Thanks for your reply Greg K.

They have: 121 posts

Joined: Dec 2008

The only thing that may work is placing this in each and every script:

ini_set ('error_log', '');

where = where you want the log file written.

I have a feeling it won't though, for the following reasons:
1) having to add something like this to each script will create a small maintenance nightmare
2) It sounds like you are using this for debugging, which sounds alright, but in production, you'll ultimately want to be checking one error file for your entire site to see if something is up... otherwise you'll be checking all kinds of error files, which wouldn't be fun either.
3) It would be more work to secure many log files than it would one log file. Exposing error logs will give 'the bad guys' a much better idea of the architecture of your system, which makes it easier for them to do the things you don't want them doing.

If it is just for debugging, you could set a development environment up where all errors are echoed into your pages at run time, and then in production, all errors are logged to a single error log.


They have: 17 posts

Joined: Jun 2008


error_logs now appears in the place where the errors happens.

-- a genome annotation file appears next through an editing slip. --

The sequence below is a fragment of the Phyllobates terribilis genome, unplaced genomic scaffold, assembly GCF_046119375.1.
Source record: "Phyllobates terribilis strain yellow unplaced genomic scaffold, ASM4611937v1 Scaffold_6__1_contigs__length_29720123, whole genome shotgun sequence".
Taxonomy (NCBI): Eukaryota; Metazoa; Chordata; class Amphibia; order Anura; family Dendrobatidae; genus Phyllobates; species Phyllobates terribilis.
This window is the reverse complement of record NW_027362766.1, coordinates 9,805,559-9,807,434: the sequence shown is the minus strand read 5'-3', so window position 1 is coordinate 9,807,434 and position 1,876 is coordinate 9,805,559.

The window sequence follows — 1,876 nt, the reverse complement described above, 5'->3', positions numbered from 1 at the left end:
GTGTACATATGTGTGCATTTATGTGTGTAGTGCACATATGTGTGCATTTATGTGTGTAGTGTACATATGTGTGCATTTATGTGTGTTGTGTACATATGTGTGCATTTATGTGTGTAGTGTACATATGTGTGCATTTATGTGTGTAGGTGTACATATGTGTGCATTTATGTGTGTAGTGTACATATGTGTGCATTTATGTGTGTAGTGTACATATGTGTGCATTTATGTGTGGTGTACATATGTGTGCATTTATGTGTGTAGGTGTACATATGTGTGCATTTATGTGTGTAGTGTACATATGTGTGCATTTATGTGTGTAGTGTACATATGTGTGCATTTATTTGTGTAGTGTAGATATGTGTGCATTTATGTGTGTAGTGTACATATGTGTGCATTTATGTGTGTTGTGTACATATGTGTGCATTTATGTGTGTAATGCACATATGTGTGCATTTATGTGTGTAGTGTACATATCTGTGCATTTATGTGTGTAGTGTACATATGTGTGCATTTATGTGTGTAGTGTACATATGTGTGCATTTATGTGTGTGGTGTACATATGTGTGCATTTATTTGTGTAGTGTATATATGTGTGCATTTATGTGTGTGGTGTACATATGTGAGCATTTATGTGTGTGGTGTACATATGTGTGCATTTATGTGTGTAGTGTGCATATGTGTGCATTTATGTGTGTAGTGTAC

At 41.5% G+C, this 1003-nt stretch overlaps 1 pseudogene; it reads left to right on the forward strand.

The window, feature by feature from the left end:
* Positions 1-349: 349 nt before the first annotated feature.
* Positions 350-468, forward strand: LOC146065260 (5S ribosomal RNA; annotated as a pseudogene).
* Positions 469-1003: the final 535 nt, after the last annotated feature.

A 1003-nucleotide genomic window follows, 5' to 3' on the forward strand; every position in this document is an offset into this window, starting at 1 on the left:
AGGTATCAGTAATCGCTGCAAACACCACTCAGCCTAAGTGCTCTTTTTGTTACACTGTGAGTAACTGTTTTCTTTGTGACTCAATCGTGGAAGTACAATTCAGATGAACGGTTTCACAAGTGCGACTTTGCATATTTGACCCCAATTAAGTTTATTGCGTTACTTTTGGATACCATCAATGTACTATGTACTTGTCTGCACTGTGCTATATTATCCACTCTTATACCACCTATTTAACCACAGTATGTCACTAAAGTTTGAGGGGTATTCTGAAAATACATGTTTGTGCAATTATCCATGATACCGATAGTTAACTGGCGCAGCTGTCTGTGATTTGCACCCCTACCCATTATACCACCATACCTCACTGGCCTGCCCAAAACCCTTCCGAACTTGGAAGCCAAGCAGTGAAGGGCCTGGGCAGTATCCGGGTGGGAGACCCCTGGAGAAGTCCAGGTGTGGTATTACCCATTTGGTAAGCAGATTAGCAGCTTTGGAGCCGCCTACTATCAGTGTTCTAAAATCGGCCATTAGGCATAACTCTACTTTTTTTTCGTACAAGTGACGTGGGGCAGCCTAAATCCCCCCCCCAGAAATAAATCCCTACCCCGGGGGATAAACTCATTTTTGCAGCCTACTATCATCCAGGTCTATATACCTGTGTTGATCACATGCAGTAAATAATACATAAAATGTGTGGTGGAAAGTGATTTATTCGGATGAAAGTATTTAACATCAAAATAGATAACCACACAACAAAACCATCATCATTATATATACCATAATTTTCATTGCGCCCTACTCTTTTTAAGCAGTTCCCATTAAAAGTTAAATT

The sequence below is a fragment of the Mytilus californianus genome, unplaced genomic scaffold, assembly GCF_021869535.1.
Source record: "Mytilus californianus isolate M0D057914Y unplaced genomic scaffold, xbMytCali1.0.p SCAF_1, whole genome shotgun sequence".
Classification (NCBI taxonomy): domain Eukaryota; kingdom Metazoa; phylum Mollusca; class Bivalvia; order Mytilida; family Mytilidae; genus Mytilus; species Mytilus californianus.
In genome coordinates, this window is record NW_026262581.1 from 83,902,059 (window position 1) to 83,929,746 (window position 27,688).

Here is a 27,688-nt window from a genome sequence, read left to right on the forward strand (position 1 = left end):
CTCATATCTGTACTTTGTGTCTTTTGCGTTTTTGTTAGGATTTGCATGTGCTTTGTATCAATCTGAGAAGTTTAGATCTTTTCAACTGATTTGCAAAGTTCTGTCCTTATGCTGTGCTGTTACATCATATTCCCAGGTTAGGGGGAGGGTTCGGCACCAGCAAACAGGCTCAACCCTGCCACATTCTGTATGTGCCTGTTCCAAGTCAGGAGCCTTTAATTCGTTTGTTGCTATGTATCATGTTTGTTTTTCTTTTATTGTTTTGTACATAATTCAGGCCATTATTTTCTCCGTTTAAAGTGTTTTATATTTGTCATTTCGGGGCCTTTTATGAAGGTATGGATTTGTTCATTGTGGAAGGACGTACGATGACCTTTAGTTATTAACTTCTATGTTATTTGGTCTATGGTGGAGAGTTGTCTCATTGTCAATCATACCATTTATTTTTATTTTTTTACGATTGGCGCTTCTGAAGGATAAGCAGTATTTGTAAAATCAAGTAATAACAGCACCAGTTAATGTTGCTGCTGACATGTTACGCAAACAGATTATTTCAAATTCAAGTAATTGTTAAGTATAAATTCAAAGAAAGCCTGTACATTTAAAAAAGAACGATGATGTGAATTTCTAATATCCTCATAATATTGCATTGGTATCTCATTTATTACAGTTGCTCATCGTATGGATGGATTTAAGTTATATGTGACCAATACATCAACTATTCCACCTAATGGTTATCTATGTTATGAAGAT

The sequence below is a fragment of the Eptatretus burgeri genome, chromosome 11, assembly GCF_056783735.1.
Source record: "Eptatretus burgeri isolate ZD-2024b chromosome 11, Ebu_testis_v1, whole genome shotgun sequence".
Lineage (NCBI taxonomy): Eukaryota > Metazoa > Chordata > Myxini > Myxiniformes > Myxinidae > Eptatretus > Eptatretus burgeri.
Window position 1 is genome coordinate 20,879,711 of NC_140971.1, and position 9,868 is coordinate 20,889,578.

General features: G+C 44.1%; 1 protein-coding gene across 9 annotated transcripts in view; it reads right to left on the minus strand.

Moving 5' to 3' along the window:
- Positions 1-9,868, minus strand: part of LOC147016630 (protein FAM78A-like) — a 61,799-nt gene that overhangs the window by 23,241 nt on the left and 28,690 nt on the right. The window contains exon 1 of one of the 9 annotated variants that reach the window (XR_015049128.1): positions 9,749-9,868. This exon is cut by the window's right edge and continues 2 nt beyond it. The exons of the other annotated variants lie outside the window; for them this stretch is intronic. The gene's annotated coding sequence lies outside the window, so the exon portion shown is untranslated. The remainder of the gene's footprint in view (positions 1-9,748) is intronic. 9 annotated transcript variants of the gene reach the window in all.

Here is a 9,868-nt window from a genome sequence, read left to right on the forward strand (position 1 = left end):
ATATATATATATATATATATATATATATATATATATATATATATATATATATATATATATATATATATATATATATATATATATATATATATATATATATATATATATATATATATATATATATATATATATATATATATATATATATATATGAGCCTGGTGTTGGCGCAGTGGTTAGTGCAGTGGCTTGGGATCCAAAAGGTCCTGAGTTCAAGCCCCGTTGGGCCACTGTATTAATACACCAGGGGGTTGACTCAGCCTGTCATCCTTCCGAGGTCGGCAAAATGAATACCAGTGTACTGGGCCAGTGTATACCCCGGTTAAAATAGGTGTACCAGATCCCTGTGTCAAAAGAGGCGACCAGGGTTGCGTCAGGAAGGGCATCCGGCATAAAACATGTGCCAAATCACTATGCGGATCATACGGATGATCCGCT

Just for the record and what i have changed:
1. PHP now running in CGI mode, this i think is optional though, and can be "fixed"
2. each vhost has its own vhost.conf in /var/www/vhosts/ and php.ini in /var/www/vhosts/, the second is optional and can be locked with chown for example

2.a. Greg was right when he said error_log = error_log has to be set in the php.ini which is used by the vhost, without that error_log will not appear in the place where the error happens but in the default location.

3. suphp is running in paranoid mode

Shaggy, I don't want to offend anybody, but in UNIX-like OSes usually there's no "impossible to achieve". It's a matter of thinking and you figure it out.

Thanks for the thoughts.

Greg K's picture

He has: 2,145 posts

Joined: Nov 2003